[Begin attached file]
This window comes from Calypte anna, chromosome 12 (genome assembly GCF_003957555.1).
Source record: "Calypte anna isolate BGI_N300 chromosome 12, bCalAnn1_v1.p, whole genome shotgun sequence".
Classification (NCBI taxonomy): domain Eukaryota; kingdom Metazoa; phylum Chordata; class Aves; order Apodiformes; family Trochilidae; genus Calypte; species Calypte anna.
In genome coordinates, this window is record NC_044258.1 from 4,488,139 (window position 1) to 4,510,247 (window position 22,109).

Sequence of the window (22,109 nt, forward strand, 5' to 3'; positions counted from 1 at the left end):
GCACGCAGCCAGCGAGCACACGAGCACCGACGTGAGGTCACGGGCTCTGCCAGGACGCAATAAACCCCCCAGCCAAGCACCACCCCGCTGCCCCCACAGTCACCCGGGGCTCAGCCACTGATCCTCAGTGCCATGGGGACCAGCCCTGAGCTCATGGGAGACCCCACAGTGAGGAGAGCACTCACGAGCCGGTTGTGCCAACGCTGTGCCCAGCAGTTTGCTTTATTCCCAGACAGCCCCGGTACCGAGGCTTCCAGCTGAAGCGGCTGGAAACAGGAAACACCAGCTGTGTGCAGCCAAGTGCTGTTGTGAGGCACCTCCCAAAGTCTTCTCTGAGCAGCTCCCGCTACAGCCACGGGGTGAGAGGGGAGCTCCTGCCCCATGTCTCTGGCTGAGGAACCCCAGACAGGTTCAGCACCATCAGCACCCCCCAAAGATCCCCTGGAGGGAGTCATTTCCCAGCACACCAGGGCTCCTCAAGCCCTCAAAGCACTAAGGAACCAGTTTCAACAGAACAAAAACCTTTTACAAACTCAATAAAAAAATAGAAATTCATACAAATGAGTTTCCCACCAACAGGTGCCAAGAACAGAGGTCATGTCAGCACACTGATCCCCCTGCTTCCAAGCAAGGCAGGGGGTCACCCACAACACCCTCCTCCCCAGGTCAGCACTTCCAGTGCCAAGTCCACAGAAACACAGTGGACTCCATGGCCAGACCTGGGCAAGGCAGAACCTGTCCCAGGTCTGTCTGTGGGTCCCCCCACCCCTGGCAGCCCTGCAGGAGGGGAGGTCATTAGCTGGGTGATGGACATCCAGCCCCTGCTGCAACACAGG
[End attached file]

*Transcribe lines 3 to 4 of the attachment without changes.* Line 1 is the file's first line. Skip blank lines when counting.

Classification (NCBI taxonomy): domain Eukaryota; kingdom Metazoa; phylum Chordata; class Aves; order Apodiformes; family Trochilidae; genus Calypte; species Calypte anna.
In genome coordinates, this window is record NC_044258.1 from 4,488,139 (window position 1) to 4,510,247 (window position 22,109).